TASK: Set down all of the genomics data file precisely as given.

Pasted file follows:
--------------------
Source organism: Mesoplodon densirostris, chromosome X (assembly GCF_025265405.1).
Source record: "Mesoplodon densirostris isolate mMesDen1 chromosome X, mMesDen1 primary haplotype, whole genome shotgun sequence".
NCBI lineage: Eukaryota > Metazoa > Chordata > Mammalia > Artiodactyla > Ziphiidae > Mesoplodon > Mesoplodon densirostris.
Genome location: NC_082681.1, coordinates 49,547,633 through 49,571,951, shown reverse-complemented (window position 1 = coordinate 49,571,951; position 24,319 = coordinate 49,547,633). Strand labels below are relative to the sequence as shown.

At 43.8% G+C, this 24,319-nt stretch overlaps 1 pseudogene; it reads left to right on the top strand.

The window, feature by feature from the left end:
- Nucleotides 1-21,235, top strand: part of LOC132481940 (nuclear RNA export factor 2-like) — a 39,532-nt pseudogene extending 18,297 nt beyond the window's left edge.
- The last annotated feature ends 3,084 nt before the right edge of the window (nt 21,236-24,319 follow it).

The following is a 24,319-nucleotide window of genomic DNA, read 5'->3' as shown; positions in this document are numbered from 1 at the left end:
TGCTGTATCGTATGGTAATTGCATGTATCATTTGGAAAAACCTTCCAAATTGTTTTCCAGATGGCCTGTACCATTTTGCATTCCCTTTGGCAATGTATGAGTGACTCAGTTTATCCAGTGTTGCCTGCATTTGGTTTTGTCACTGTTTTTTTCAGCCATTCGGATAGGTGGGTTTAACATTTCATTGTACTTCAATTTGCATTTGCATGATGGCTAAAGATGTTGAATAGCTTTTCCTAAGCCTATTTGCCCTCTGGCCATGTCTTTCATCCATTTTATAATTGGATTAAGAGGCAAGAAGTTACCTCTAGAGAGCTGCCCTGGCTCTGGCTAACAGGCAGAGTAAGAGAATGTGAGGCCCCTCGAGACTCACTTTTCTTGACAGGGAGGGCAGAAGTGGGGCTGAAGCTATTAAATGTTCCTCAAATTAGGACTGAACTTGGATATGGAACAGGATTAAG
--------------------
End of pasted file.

Source organism: Mesoplodon densirostris, chromosome X (assembly GCF_025265405.1).
Source record: "Mesoplodon densirostris isolate mMesDen1 chromosome X, mMesDen1 primary haplotype, whole genome shotgun sequence".
NCBI lineage: Eukaryota > Metazoa > Chordata > Mammalia > Artiodactyla > Ziphiidae > Mesoplodon > Mesoplodon densirostris.
Genome location: NC_082681.1, coordinates 49,547,633 through 49,571,951, shown reverse-complemented (window position 1 = coordinate 49,571,951; position 24,319 = coordinate 49,547,633). Strand labels below are relative to the sequence as shown.

At 43.8% G+C, this 24,319-nt stretch overlaps 1 pseudogene; it reads left to right on the top strand.

The window, feature by feature from the left end:
- Nucleotides 1-21,235, top strand: part of LOC132481940 (nuclear RNA export factor 2-like) — a 39,532-nt pseudogene extending 18,297 nt beyond the window's left edge.
- The last annotated feature ends 3,084 nt before the right edge of the window (nt 21,236-24,319 follow it).

The following is a 24,319-nucleotide window of genomic DNA, read 5'->3' as shown; positions in this document are numbered from 1 at the left end:
TGCTGTATCGTATGGTAATTGCATGTATCATTTGGAAAAACCTTCCAAATTGTTTTCCAGATGGCCTGTACCATTTTGCATTCCCTTTGGCAATGTATGAGTGACTCAGTTTATCCAGTGTTGCCTGCATTTGGTTTTGTCACTGTTTTTTTCAGCCATTCGGATAGGTGGGTTTAACATTTCATTGTACTTCAATTTGCATTTGCATGATGGCTAAAGATGTTGAATAGCTTTTCCTAAGCCTATTTGCCCTCTGGCCATGTCTTTCATCCATTTTATAATTGGATTAAGAGGCAAGAAGTTACCTCTAGAGAGCTGCCCTGGCTCTGGCTAACAGGCAGAGTAAGAGAATGTGAGGCCCCTCGAGACTCACTTTTCTTGACAGGGAGGGCAGAAGTGGGGCTGAAGCTATTAAATGTTCCTCAAATTAGGACTGAACTTGGATATGGAACAGGATTAAG